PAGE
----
few companies like Ballarpur Industries are outsourcing the complete IT
infrastructure to IBM. Indo Rama, too, recently announced plans to outsource its
IT systems to Accenture.

Penguin at the Gates…

No Stopping Linux: While it was expected that Windows NT and Unix
would share the top honors, Linux, with 38% penetration among top Indian
corporates, was a surprise. Companies ranging from the IT segment (ST Micro
Electronics) to banking (Centurion Bank) to automobiles (Bajaj Auto) and others
were found using Linux. As per the data available, two major corporates–Gujarat
State Fertilizers and Britannia Industries–are completely on the Linux
platform. DQ expects that as more and more companies come out to support Linux
on the lines of IBM, the percentage share will shoot up in coming years.

SAP-ping out the competition: Of the 49 companies with ERP deployment,
SAP is the clear leader. Oracle is a distant second with nearly half the
marketshare with SAP. While the branding has obviously helped SAP, the favorable
response to Mysap.com’s e-business platform has also helped in consolidating
its leadership position. Companies are going in for best-of-breed ERP solutions
and use two different brands of ERP. It is interesting to note that the Indian
home grown ‘Marshall’–Ramco System ERP suite–is at number three, with
over 6% of the market-share. Ramco counts Chennai Petroleum and Jindal Iron and
Steel among its major customers. Besides, Ramco has made inroads internationally
and among its major coups, is a 15-year contract with Boeing.

The Most Dominant Brands

Monopolies in some, stiff competition in others: As expected,
a near monopoly situation is still a normal phenomenon in some segments like
printers, desktop operating systems and photocopiers. CIOs attribute lack of
alternative systems (in case of Windows) and/or very high visibility and good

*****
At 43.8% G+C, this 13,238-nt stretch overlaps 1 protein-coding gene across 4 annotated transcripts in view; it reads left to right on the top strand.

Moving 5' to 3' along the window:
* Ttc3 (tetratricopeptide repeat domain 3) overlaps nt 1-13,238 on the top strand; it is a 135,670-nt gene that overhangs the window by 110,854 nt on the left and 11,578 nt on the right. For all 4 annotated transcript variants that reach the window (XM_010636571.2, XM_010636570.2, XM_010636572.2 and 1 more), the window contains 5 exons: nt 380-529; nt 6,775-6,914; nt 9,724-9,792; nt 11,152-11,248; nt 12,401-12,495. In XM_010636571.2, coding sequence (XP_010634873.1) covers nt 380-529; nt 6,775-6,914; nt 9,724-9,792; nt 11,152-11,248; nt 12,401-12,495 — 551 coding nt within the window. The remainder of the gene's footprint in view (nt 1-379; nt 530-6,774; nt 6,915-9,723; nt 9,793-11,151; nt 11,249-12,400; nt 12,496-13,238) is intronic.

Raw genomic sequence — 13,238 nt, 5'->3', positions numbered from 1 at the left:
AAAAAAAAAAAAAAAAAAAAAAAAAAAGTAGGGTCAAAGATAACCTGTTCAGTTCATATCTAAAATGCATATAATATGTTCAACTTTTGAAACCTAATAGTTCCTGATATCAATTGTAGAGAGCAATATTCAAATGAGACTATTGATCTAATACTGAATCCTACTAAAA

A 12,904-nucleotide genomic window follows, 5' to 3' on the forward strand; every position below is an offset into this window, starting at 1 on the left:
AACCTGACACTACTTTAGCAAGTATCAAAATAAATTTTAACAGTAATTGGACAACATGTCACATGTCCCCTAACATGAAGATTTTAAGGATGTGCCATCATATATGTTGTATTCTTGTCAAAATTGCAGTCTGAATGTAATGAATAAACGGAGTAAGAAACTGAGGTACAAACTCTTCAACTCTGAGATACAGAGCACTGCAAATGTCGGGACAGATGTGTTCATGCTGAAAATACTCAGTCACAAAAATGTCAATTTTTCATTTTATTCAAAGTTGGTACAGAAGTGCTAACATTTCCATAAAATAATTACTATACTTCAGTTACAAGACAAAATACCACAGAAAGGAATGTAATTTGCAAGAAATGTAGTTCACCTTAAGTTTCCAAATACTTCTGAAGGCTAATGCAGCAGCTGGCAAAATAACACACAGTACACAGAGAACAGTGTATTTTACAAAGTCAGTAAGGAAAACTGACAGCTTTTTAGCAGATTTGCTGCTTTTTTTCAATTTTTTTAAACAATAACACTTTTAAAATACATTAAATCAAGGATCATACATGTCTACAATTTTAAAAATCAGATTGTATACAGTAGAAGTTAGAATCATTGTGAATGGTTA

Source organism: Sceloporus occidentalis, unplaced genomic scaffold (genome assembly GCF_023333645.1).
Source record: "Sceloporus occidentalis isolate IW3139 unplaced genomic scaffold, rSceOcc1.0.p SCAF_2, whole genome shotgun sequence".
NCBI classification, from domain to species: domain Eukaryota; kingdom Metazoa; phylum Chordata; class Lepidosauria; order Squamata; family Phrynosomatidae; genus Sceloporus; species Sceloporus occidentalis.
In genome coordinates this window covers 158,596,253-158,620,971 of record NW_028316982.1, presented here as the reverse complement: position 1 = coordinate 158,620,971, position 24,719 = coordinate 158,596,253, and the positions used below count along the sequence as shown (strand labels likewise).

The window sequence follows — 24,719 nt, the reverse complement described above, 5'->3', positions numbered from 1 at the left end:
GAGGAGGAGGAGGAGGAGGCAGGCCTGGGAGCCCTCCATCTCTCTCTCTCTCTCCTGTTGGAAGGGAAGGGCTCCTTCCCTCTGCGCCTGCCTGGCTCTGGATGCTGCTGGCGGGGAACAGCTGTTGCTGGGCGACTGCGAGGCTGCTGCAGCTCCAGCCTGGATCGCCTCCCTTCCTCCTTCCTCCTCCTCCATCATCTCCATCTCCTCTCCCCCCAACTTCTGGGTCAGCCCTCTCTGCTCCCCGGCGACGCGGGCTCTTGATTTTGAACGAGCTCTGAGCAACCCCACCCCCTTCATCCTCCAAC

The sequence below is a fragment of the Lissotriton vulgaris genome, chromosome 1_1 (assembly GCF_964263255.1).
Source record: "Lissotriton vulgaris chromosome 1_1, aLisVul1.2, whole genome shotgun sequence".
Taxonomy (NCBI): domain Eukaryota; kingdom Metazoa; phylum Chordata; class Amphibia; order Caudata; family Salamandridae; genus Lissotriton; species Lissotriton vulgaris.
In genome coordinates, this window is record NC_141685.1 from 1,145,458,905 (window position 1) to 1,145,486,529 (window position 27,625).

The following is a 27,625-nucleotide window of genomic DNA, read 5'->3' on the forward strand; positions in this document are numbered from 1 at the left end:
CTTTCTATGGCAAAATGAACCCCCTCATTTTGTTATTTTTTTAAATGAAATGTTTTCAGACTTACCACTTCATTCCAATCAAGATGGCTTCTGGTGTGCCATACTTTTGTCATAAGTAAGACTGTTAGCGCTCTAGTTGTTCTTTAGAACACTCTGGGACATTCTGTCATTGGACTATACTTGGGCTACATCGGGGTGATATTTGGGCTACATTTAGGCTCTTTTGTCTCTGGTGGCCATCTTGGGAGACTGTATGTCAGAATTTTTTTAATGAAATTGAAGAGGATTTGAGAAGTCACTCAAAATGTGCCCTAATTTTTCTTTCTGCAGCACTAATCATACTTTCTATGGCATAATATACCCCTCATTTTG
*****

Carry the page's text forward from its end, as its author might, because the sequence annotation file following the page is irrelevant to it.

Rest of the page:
brand recall in others. The obvious leaders in desktop operating systems (OS) is
Microsoft Windows, while HP leads the printer pack and Xerox is the acknowledged
leader in the copier segment. However, in segments like desktops and servers,
competition and cut-throat pricing make it difficult for dominance by a single
player. For example, in the desktop segment, HCL Infosystems, which lost its
number one desktop vendor status in unit sales (DQ Top 20), still rules the
roost as the most dominant brand of PCs across organizations, closely followed
by the current number one brand based on unit sales, Compaq. Also, Compaq is
fast closing the gap with HCL. IBM, with its strong server branding and high
services and consultancy focus, pipped Hewlett-Packard India to the number three
spot (number 4 in DQ Top 20). Of course, most of these companies also have a
strong presence in the home segment and the DQ Top 20 numbers reflect the same.

The assumption that assemblers and small-times players only
cater to the home market and SMEs takes a beating as assemblers rank way above
the likes of Wipro and Dell. Well, price is still a strong selling point in the
desktop business.

In the server segment–the other surprise is IBM as the most dominant
brand… Call it the after-effect of IBM’s ‘eServer’ campaign. Given the
fact that no other vendor has a similar campaign, IBM continues its thrust on
the eServer campaign and seems to have the desired effect on CIOs. Thanks to the
global services division, IBM has the edge in providing ‘total solutions’
and the results reflect the same. This seems a great achievement, given that in
fiscal 2000-01, IBM seems to be lagging behind in terms of revenues at the
number three spot in the desktops and server segments.